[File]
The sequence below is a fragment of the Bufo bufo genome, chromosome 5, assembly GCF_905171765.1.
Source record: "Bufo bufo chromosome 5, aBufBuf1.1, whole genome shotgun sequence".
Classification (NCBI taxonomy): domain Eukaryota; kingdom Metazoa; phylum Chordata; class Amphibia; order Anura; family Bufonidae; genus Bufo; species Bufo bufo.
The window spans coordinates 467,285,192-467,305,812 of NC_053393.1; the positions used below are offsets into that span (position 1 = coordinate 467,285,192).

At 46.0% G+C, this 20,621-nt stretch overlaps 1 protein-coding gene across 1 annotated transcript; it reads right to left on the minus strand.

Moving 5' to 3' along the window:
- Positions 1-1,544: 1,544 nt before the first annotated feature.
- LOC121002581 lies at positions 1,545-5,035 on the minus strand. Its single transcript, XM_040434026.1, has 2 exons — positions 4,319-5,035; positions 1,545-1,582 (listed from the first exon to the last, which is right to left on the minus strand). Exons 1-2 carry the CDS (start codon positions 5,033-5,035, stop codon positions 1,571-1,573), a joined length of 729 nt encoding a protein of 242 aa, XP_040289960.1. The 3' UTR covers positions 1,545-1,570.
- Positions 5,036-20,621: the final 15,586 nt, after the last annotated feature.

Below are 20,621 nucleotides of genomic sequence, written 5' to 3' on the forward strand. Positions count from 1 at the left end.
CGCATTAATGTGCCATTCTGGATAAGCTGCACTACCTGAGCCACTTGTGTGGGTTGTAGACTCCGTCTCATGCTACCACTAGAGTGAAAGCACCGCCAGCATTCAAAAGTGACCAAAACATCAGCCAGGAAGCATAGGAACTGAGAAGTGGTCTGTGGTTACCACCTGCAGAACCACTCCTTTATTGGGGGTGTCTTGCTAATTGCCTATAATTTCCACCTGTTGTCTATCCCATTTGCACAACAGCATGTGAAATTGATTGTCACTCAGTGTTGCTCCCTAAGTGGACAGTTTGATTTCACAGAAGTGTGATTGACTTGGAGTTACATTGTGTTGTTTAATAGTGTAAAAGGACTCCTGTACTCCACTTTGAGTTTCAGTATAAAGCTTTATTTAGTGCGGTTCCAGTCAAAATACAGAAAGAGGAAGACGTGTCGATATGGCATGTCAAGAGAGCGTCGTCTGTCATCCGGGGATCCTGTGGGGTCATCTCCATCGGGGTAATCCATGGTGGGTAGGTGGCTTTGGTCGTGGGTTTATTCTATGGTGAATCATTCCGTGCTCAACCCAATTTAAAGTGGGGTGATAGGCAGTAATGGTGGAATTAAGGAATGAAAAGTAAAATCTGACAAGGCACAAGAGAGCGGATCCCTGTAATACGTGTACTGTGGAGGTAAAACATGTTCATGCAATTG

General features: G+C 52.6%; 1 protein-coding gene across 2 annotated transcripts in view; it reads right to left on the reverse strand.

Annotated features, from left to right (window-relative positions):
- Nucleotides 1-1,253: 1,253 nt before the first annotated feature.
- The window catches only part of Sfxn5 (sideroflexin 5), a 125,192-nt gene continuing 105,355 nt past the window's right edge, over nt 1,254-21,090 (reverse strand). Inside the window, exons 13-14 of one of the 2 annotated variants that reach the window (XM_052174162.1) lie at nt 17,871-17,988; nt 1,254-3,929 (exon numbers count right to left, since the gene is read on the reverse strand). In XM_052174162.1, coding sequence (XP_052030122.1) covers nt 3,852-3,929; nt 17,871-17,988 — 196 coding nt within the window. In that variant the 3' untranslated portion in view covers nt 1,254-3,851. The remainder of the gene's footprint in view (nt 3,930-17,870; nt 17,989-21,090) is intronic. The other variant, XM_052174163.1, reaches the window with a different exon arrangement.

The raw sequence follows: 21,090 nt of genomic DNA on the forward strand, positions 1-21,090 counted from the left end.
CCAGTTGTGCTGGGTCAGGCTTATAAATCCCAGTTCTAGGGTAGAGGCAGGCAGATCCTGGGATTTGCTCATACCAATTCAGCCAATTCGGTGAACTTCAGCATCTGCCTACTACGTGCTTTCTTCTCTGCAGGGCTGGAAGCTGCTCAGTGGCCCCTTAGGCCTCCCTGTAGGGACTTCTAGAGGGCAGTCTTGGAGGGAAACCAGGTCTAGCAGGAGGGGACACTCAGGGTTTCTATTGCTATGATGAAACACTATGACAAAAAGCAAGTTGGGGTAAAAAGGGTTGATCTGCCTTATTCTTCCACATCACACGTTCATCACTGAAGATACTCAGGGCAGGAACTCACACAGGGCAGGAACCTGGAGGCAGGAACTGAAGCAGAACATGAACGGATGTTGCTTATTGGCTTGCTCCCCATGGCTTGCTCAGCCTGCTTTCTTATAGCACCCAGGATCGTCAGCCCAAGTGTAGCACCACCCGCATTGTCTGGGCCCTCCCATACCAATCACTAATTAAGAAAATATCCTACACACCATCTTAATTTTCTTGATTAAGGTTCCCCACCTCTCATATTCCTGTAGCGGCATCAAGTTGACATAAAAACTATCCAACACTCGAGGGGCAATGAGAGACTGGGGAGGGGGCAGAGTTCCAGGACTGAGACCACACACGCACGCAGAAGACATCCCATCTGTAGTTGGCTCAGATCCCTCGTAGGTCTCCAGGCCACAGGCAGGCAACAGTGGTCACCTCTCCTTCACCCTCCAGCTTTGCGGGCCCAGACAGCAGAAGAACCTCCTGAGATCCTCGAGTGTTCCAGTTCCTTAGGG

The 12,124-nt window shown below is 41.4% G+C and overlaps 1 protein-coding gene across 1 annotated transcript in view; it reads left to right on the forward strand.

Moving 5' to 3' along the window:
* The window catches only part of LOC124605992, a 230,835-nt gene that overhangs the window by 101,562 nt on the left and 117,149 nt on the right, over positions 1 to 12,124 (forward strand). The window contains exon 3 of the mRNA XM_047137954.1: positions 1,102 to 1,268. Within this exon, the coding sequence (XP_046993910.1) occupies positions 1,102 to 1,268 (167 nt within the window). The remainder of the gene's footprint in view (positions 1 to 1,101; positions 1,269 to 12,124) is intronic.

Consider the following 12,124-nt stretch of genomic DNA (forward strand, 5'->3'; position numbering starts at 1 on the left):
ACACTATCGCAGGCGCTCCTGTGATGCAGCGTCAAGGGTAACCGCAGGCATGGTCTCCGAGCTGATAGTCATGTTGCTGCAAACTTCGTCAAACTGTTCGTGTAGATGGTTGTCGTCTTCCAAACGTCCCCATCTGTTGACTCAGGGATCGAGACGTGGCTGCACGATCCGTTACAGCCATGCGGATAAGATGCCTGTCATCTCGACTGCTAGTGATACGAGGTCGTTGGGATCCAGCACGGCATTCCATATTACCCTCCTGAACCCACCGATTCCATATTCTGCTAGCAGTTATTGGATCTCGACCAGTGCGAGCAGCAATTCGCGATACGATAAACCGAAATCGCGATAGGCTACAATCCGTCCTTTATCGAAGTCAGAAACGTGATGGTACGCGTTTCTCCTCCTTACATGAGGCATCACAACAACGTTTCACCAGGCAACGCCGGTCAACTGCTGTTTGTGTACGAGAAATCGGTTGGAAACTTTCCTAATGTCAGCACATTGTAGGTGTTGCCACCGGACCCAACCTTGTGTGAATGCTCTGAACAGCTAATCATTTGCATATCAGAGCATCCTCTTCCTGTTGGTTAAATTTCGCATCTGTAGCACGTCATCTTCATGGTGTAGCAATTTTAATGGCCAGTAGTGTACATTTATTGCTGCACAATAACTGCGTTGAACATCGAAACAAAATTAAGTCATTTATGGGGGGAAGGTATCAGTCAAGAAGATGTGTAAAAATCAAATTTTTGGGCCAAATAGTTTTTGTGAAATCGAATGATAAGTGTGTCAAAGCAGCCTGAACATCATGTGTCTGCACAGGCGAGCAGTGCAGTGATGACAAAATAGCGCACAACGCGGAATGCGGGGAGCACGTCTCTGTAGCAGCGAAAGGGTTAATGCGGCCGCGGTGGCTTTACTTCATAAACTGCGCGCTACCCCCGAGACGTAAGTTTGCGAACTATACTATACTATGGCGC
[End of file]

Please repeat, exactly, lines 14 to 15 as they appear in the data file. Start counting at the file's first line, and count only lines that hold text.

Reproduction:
- Nucleotides 1-1,253: 1,253 nt before the first annotated feature.
- The window catches only part of Sfxn5 (sideroflexin 5), a 125,192-nt gene continuing 105,355 nt past the window's right edge, over nt 1,254-21,090 (reverse strand). Inside the window, exons 13-14 of one of the 2 annotated variants that reach the window (XM_052174162.1) lie at nt 17,871-17,988; nt 1,254-3,929 (exon numbers count right to left, since the gene is read on the reverse strand). In XM_052174162.1, coding sequence (XP_052030122.1) covers nt 3,852-3,929; nt 17,871-17,988 — 196 coding nt within the window. In that variant the 3' untranslated portion in view covers nt 1,254-3,851. The remainder of the gene's footprint in view (nt 3,930-17,870; nt 17,989-21,090) is intronic. The other variant, XM_052174163.1, reaches the window with a different exon arrangement.